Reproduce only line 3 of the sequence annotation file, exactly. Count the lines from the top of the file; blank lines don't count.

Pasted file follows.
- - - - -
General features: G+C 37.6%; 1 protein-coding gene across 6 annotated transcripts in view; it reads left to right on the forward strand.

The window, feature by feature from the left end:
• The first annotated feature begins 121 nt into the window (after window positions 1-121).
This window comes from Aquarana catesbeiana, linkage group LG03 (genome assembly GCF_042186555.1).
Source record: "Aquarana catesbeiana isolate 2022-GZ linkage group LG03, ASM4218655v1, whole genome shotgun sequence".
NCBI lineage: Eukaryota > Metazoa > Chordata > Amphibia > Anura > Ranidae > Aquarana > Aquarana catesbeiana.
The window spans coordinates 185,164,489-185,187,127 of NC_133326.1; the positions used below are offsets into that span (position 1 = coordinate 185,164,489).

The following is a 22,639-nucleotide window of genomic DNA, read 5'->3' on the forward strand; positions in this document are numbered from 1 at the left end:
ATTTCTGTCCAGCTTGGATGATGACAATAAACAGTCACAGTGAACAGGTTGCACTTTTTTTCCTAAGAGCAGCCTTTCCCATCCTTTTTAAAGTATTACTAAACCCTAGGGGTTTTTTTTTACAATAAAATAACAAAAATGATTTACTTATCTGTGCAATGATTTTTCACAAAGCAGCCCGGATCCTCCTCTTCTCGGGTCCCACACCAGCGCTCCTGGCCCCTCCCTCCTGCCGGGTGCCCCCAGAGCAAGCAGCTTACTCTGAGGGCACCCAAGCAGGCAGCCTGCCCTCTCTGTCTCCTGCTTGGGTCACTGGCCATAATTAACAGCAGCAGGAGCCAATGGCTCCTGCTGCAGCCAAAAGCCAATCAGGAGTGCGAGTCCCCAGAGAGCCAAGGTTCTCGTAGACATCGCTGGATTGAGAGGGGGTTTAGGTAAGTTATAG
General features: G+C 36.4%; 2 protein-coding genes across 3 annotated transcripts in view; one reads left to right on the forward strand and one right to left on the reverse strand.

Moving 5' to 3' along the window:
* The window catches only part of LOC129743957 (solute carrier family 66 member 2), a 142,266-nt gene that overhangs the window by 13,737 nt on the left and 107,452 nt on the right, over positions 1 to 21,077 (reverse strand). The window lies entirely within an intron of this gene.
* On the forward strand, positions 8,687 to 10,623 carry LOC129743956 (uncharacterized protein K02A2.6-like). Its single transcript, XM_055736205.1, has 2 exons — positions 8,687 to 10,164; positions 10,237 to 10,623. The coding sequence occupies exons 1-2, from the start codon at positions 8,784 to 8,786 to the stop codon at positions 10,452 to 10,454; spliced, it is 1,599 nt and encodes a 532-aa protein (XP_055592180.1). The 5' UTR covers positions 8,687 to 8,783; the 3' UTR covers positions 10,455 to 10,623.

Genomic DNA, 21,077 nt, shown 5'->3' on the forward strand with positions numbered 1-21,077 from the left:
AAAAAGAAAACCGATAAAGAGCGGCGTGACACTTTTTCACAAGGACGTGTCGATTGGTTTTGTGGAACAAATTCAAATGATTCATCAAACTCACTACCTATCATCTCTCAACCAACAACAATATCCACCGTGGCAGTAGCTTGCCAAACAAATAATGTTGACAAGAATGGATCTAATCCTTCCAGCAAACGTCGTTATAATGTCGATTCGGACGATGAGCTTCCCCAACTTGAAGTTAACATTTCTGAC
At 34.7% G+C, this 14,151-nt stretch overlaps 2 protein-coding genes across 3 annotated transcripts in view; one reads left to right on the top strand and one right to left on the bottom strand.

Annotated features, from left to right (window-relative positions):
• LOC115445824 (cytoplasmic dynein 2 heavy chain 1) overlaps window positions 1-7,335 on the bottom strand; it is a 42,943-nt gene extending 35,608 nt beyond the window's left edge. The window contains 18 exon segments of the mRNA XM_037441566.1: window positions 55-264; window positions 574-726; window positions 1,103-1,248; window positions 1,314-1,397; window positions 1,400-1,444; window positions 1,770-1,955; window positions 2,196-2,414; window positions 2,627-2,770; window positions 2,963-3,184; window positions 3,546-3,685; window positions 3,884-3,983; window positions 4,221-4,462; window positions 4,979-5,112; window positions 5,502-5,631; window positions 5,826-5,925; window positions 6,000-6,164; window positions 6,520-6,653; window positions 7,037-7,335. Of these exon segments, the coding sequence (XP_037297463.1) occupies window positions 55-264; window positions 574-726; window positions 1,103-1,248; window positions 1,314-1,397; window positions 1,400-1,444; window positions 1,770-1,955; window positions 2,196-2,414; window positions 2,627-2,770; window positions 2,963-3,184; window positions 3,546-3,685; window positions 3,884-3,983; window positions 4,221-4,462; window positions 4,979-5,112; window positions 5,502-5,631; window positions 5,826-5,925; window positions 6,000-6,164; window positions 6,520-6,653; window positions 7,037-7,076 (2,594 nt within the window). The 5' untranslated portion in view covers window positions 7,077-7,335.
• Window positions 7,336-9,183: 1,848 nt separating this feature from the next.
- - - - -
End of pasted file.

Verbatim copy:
• The first annotated feature begins 121 nt into the window (after window positions 1-121).